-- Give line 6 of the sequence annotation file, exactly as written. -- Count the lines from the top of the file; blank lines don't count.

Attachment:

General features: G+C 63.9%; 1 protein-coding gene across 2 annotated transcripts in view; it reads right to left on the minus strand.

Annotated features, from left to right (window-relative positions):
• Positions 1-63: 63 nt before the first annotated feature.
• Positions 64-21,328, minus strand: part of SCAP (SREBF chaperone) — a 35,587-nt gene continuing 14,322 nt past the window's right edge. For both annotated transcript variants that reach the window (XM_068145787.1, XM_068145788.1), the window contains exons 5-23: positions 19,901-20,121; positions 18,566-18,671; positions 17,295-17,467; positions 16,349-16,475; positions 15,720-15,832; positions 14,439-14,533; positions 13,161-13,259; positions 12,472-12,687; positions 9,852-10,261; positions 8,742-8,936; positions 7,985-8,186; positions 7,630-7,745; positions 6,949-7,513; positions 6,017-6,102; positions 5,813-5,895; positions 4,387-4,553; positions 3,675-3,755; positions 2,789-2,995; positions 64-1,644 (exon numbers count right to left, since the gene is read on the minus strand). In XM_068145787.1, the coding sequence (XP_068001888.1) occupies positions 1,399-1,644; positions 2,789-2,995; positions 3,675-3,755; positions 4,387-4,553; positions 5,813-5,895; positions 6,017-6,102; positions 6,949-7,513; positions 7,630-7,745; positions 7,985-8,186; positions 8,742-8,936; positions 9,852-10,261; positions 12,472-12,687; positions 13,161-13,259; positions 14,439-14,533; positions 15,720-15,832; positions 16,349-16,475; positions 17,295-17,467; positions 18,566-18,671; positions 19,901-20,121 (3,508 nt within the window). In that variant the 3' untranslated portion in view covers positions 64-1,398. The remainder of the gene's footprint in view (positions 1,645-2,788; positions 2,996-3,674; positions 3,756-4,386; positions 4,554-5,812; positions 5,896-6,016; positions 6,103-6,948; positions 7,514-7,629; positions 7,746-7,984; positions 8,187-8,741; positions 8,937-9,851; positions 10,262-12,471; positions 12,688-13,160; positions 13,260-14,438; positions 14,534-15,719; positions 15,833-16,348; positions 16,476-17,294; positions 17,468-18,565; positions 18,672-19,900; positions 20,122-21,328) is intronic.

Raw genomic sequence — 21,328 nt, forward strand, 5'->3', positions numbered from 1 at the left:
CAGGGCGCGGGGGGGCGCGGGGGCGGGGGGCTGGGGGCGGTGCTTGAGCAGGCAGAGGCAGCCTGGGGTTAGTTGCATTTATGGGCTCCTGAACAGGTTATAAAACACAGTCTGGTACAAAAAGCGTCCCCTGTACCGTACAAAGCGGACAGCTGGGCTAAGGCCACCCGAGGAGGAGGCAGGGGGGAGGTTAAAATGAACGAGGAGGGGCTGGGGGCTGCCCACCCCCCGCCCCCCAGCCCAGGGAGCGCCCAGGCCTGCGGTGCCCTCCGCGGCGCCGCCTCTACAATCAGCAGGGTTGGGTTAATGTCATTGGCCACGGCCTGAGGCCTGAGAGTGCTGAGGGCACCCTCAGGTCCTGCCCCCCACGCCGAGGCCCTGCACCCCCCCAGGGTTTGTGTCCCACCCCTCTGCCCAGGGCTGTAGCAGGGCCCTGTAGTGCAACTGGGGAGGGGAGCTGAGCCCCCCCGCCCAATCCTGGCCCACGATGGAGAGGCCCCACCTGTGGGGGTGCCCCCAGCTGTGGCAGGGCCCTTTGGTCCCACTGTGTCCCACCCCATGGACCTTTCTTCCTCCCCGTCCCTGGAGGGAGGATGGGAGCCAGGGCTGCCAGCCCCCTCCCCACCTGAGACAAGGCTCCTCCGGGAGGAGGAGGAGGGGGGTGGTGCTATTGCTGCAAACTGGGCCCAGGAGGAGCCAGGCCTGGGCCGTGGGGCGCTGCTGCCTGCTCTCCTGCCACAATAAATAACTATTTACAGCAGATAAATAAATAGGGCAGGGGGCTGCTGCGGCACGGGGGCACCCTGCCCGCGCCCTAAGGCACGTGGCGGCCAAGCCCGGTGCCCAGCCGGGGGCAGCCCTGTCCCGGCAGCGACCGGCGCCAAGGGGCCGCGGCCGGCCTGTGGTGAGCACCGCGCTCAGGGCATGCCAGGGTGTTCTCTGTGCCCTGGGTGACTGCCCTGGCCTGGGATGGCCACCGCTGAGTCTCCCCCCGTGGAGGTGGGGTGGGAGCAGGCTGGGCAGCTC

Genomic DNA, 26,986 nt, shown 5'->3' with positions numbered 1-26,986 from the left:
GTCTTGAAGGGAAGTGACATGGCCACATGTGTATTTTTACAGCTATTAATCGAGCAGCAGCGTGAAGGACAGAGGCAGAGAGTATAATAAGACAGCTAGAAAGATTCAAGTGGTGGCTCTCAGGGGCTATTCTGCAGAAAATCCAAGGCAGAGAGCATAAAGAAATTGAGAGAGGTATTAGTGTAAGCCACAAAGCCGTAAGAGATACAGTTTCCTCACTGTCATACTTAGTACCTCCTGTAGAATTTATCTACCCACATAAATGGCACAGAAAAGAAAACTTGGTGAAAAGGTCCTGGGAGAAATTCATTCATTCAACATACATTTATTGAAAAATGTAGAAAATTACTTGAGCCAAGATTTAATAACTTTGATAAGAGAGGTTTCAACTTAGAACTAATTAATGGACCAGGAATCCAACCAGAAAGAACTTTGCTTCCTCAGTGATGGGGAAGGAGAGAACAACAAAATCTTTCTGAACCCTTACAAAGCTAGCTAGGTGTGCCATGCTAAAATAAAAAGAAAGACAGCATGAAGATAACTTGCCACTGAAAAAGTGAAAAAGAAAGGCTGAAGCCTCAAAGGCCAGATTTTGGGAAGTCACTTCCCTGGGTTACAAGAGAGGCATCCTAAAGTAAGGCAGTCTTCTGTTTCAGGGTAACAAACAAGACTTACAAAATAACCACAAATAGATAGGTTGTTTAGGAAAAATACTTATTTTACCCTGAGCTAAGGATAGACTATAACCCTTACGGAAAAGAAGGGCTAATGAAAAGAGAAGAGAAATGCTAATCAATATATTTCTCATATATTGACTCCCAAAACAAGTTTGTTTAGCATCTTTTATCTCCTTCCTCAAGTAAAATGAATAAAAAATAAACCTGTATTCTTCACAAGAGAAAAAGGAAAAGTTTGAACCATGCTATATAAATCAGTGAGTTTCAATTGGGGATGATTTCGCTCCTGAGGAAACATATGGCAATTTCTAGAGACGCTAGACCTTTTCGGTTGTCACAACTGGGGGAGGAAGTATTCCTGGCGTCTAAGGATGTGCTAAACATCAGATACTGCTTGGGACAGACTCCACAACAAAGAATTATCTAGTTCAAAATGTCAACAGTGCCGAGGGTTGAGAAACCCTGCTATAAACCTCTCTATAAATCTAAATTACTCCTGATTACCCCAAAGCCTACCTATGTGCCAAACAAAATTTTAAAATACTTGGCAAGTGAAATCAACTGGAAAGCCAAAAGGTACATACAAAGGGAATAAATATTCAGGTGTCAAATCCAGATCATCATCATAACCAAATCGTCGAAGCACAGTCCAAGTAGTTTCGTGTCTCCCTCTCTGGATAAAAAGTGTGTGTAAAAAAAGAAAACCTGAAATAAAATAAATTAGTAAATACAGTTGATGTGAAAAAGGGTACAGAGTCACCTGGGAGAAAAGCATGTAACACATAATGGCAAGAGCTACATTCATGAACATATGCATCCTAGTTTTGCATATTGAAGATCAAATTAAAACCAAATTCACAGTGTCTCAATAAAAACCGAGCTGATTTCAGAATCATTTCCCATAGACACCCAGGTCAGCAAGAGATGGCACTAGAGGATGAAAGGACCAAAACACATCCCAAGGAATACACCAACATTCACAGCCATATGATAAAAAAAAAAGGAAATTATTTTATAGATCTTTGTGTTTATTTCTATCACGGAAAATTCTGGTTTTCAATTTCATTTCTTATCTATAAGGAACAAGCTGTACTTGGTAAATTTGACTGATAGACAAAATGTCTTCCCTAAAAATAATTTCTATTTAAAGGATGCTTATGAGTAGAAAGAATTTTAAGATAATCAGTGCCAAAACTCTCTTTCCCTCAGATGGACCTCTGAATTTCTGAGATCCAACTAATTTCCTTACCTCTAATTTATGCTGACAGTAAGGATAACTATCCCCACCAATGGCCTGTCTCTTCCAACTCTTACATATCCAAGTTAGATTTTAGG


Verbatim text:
CAGGGCGCGGGGGGGCGCGGGGGCGGGGGGCTGGGGGCGGTGCTTGAGCAGGCAGAGGCAGCCTGGGGTTAGTTGCATTTATGGGCTCCTGAACAGGTTATAAAACACAGTCTGGTACAAAAAGCGTCCCCTGTACCGTACAAAGCGGACAGCTGGGCTAAGGCCACCCGAGGAGGAGGCAGGGGGGAGGTTAAAATGAACGAGGAGGGGCTGGGGGCTGCCCACCCCCCGCCCCCCAGCCCAGGGAGCGCCCAGGCCTGCGGTGCCCTCCGCGGCGCCGCCTCTACAATCAGCAGGGTTGGGTTAATGTCATTGGCCACGGCCTGAGGCCTGAGAGTGCTGAGGGCACCCTCAGGTCCTGCCCCCCACGCCGAGGCCCTGCACCCCCCCAGGGTTTGTGTCCCACCCCTCTGCCCAGGGCTGTAGCAGGGCCCTGTAGTGCAACTGGGGAGGGGAGCTGAGCCCCCCCGCCCAATCCTGGCCCACGATGGAGAGGCCCCACCTGTGGGGGTGCCCCCAGCTGTGGCAGGGCCCTTTGGTCCCACTGTGTCCCACCCCATGGACCTTTCTTCCTCCCCGTCCCTGGAGGGAGGATGGGAGCCAGGGCTGCCAGCCCCCTCCCCACCTGAGACAAGGCTCCTCCGGGAGGAGGAGGAGGGGGGTGGTGCTATTGCTGCAAACTGGGCCCAGGAGGAGCCAGGCCTGGGCCGTGGGGCGCTGCTGCCTGCTCTCCTGCCACAATAAATAACTATTTACAGCAGATAAATAAATAGGGCAGGGGGCTGCTGCGGCACGGGGGCACCCTGCCCGCGCCCTAAGGCACGTGGCGGCCAAGCCCGGTGCCCAGCCGGGGGCAGCCCTGTCCCGGCAGCGACCGGCGCCAAGGGGCCGCGGCCGGCCTGTGGTGAGCACCGCGCTCAGGGCATGCCAGGGTGTTCTCTGTGCCCTGGGTGACTGCCCTGGCCTGGGATGGCCACCGCTGAGTCTCCCCCCGTGGAGGTGGGGTGGGAGCAGGCTGGGCAGCTC